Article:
A human rights activist has died while another is in hospital, after the vehicle they were travelling in was sideswiped by two cars in a suspected assassination plot.
Activist Elliot Dhliwayo was on his way to Harare for a protest organised by the Restoration of Human Rights in Zimbabwe (ROHR), when the incident happened.
Dhliwayo and another senior ROHR official are said to have been travelling from Chivhu, along the Harare-Masvingo highway, "when two vehicles took turns to sideswipe their car and did not stop when it crashed".
Dhliwayo later died from the injuries sustained in the crash and was buried in his rural home in Chivi, on Tuesday.
The other official, who cannot be named for security reasons, is still in hospital.
In a statement issued Sunday, ROHR (UK Chapter) President Ephraim Tapa said Dhliwayo's death was an assassination. He said the tragedy proved that the Mugabe regime will stop at nothing to suppress opposition ahead of the elections.
Dennis Benton, coordinator at lobby group the Zimbabwe Vigil Coalition (ZimVigil), said the two pressure groups were saddened by Dhliwayo's death.
Speaking to SW Radio Africa Monday, Benton said Dhliwayo's death was even more tragic as leaves behind a wife and three young children.
He added: "Rights activists are at greater risk from the security establishment in Zimbabwe as Mugabe tries to rig the next election to remain in power.
"There is no respect for the rule of law, and activists are living in fear. There has been a concerted clampdown on even rights lawyers such as Beatrice Mtetwa, and this is likely to get worse in the next two weeks leading up to polling day," he said.
The ROHR protest, which was postponed out of respect for the deceased, finally went ahead on July 12th when more than 100 activists petitioned the Zimbabwe Electoral Commission for free and fair elections.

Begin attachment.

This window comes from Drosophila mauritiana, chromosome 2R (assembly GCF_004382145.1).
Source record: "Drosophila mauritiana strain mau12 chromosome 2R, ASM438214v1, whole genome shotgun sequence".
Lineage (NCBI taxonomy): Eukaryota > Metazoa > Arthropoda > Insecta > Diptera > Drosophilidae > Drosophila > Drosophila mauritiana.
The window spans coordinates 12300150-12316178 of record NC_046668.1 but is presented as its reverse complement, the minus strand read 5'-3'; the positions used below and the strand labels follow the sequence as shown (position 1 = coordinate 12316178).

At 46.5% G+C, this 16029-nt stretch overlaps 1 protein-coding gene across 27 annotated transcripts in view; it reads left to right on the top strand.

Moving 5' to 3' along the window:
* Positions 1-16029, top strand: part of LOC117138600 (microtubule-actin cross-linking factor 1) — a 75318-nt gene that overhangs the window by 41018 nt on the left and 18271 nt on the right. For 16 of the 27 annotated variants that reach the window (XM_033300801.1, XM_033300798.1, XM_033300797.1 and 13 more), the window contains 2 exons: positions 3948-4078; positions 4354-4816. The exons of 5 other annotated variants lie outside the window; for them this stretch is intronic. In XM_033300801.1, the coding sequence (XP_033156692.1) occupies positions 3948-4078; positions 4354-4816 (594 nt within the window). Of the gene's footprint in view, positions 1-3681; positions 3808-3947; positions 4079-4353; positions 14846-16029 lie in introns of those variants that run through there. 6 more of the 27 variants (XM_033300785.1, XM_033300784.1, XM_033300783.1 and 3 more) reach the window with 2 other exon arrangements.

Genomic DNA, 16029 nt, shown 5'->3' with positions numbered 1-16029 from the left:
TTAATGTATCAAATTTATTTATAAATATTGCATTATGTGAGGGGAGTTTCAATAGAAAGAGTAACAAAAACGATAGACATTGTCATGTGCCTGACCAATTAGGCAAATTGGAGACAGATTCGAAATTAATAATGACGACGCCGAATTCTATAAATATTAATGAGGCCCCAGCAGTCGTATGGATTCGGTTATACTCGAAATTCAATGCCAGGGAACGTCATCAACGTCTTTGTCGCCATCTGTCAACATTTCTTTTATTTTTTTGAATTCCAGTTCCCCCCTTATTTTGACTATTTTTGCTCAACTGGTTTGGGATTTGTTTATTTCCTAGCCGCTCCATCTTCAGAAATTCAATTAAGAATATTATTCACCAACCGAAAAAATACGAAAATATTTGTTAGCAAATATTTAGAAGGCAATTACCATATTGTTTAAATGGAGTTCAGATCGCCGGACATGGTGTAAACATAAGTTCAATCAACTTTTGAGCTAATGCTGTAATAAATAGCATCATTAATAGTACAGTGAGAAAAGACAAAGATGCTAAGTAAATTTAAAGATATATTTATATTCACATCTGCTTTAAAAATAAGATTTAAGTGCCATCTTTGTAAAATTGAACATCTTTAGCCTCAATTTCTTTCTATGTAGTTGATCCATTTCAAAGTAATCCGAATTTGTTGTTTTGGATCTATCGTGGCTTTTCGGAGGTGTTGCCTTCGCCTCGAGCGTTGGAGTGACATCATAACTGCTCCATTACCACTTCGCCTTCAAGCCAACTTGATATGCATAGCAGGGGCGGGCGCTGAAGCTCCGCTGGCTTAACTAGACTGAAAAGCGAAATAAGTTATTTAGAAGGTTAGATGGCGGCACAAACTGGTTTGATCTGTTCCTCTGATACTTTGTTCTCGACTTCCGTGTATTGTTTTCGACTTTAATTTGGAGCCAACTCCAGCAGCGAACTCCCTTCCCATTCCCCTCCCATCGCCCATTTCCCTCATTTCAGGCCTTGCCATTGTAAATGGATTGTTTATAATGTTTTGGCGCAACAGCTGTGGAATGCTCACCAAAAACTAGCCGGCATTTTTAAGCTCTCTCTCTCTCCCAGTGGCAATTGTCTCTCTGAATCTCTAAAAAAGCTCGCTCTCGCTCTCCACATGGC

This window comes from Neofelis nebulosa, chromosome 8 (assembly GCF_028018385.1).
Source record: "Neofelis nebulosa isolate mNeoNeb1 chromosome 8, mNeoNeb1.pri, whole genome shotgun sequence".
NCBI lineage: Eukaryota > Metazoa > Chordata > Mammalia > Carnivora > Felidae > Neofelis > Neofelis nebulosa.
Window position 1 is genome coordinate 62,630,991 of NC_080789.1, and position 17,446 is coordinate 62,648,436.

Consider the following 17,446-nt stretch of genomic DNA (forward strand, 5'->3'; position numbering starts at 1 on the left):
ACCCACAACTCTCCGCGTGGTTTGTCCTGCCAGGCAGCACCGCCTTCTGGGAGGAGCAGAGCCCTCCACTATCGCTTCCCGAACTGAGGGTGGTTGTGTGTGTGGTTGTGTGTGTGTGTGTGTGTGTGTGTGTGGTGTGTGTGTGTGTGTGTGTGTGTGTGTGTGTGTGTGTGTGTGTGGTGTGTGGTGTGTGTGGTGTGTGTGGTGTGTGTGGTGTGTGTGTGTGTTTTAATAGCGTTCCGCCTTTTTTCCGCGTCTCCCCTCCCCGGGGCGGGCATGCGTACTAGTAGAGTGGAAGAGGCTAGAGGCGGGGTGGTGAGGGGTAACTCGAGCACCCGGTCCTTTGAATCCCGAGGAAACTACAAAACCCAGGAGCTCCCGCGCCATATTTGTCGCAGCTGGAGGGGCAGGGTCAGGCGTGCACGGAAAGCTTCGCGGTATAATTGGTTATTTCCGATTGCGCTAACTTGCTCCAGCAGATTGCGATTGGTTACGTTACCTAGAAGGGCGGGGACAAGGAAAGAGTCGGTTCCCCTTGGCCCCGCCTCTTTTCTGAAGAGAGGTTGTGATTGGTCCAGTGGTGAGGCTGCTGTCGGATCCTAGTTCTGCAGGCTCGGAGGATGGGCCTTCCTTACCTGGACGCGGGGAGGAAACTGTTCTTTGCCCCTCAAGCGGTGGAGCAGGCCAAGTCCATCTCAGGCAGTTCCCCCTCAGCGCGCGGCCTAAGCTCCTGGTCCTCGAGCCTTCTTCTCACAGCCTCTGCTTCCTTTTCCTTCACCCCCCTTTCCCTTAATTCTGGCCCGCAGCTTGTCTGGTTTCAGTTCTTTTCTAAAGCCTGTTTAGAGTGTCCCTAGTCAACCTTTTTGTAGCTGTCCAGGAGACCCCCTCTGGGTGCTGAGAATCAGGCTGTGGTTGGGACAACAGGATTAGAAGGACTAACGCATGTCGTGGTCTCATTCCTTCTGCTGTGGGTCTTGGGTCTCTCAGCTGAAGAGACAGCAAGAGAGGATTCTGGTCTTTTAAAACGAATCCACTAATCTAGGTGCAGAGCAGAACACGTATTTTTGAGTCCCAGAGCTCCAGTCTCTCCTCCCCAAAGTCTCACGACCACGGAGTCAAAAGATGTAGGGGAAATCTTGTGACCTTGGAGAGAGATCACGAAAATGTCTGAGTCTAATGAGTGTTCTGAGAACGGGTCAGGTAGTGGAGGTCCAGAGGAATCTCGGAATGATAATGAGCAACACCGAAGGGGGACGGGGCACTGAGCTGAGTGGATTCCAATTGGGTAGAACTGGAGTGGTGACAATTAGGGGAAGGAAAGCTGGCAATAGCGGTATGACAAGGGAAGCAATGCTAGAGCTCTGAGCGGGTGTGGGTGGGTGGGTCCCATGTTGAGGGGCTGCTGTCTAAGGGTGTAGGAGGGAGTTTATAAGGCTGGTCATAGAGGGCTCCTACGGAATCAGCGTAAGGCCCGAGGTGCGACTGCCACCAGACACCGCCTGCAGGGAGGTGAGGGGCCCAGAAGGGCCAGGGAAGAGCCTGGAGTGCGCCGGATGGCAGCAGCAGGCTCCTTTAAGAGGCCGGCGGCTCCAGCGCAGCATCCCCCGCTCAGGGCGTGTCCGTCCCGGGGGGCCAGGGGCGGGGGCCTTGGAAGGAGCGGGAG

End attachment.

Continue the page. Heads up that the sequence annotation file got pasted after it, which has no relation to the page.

"The activists then proceeded to the Ministry of Home Affairs where they left a petition demanding an end to arbitrary arrests, harassment and torture of human rights defenders," Benton added.
The alleged assassination of the ROHR activist comes as the British government has reportedly stepped up its deportations of failed Zimbabwean asylum seekers, a situation described by Benton as worrying.
"We are very worried. ZimVigil is meeting the (UK) Foreign & Commonwealth Office on Thursday, when we hope to bring to their attention the precarious situation in Zimbabwe."
Benton expressed concern that the British government seemed to be under the impression that the forthcoming poll will be free and fair, "presumably based on assurances from (South African) President Jacob Zuma.
"But we have little faith that regional bloc SADC, as the guarantor of the Zimbabwe Global Political Agreement, will honour its role.
"As ROHR and the Vigil if the elections are not deemed credible, we would want SADC to order Mugabe to hold fresh elections that are in line with the undertakings made in 2008 to ensure security sector reforms, a free and fair vote and access and open access to media," Benton said.
ROHR is an offshoot of the ZimVigil, which has held protests against rights abuses outside the Zimbabwean Embassy in London every Saturday since 2002.